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Kay talks about the challenges she faced going home after a spinal cord injury

Kay sustained her spinal cord injury from a Cavernoma bleed located at T2 of her spinal cord in September 2017.

Whilst in the Duke of Cornwall Spinal Unit in Salisbury she was visited by the lovely Graham Anderson, one of our Peer Support Officers. Graham visited Kay over the course of a few months, offering her advice and support and telling her about the services offered by SIA across the country.  He was also there to support and listen to Kay when she was feeling down and to provide useful tips and information to help her prepare for life post-discharge.

When she first returned home Kay found the support of her boyfriend invaluable.  The spinal unit had taught him how to care for her which made the transition from hospital to home easier and was particularly important as the flat they moved into was not adapted for Kay’s needs.

Kay had felt rushed to leave hospital, to provide bed space for other patients.  Her old home was not suitable so there was also pressure on the council to find her a new home.  At one point she was faced with the prospect of a place in a nursing home but at the last moment a flat become available.  Even though it wasn’t adapted she took it, opting for a life at home, rather than in a care home.

However, it wasn’t all plain sailing as it took months to get any adaptations made. Kay couldn’t use the kitchen, she had to sleep in the living room, there was a steep hill to get to the front door, and she couldn’t even use the shower for six months. Life during this time was strained and extremely challenging, but despite this Kay and her boyfriend carried on, pushing for the adaptations to be finished so they could finally continue their lives.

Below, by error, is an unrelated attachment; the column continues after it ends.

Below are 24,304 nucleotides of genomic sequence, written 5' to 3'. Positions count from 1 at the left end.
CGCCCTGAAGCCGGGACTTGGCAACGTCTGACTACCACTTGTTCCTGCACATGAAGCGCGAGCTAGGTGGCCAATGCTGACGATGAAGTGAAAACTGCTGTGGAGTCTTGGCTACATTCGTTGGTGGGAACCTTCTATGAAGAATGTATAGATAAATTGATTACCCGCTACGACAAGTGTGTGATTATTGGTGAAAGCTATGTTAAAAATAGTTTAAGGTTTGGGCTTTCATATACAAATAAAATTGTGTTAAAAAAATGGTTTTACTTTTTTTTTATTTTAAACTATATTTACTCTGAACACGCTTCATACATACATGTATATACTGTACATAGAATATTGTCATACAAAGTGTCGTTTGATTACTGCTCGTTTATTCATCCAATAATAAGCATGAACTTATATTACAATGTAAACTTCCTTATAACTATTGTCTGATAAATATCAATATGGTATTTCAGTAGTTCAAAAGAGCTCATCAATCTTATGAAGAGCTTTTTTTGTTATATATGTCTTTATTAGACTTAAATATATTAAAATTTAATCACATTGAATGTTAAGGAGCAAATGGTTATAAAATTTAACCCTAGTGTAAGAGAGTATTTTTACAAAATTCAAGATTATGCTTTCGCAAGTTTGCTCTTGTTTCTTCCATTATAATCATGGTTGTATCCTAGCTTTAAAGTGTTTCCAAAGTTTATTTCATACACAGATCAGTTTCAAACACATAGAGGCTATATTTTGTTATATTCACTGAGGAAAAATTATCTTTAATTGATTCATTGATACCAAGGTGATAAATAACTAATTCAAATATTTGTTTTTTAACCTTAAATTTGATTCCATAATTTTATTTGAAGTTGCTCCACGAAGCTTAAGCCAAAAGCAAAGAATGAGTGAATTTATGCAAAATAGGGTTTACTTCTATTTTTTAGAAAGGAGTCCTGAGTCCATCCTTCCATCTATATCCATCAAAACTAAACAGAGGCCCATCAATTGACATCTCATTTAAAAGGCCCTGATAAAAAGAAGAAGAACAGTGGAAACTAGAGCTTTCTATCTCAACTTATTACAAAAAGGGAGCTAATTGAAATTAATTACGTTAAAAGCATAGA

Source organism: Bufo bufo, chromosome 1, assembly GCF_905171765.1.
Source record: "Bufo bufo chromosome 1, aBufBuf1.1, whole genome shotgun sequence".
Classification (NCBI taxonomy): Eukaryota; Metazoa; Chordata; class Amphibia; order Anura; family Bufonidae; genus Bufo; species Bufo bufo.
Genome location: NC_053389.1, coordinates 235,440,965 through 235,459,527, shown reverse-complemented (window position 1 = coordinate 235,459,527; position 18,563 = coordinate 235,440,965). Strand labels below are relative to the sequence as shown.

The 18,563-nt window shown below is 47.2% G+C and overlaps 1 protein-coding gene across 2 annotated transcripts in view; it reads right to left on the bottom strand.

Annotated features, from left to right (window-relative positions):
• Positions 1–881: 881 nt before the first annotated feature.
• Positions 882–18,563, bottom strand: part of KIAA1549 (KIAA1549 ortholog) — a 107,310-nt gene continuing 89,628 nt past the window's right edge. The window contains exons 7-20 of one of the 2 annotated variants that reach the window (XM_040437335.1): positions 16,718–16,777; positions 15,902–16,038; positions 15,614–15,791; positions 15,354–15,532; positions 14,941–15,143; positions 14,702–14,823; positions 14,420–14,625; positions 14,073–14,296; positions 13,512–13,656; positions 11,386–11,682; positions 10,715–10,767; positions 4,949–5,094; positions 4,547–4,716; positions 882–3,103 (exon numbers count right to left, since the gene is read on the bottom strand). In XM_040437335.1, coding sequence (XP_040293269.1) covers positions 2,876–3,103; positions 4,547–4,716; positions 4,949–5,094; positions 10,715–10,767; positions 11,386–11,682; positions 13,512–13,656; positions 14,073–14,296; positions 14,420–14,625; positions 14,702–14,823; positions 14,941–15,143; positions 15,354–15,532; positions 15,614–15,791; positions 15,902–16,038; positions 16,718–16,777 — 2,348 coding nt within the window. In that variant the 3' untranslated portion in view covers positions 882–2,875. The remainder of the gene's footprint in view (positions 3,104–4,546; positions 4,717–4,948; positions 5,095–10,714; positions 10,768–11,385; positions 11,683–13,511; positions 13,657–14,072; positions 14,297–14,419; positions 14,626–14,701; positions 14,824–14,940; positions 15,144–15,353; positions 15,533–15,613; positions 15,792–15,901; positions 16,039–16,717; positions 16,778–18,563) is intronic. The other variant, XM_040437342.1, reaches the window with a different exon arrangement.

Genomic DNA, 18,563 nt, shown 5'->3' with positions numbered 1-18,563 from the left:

Once the adaptations were complete they were life changing. Kay had a wet room installed, a new front door with a ramp, ceiling track hoist in the bedroom and the bedroom window was converted into a back door leading onto a ramp so Kay can finally get into the garden. She also had rise and fall cupboards, lowered work surfaces and a rise and fall hob installed so she can enjoy cooking once again in her home.

However, all of these adaptations were difficult to arrange and because of this she spent months in a flat which wasn’t suitable for her needs with a resulting impact on her ability to begin rebuilding her live after her injury. Despite pressure on local councils, it took months for them to find her a home and adapt it to her needs due to low funding and pressure from all areas involved.

Kay says “Home is a safe place. A place you shouldn’t take for granted and I am so lucky that I have had people help me get my flat and to make it as liveable as they possibly can. Yes it was hard to get to this point, but that makes me appreciate it so much more as there are unfortunately people still waiting for theirs and pressure for them to leave hospital with absolutely nowhere to go, through no fault of their own.”

When we asked Kay about how the system could be improved she said: “We need to work with letting agents and landlords and help them with funding to adapt their homes. We need to educate them that by adapting their rentals they will have plenty of residents that will rent these properties as there is a very high demand, across the country.”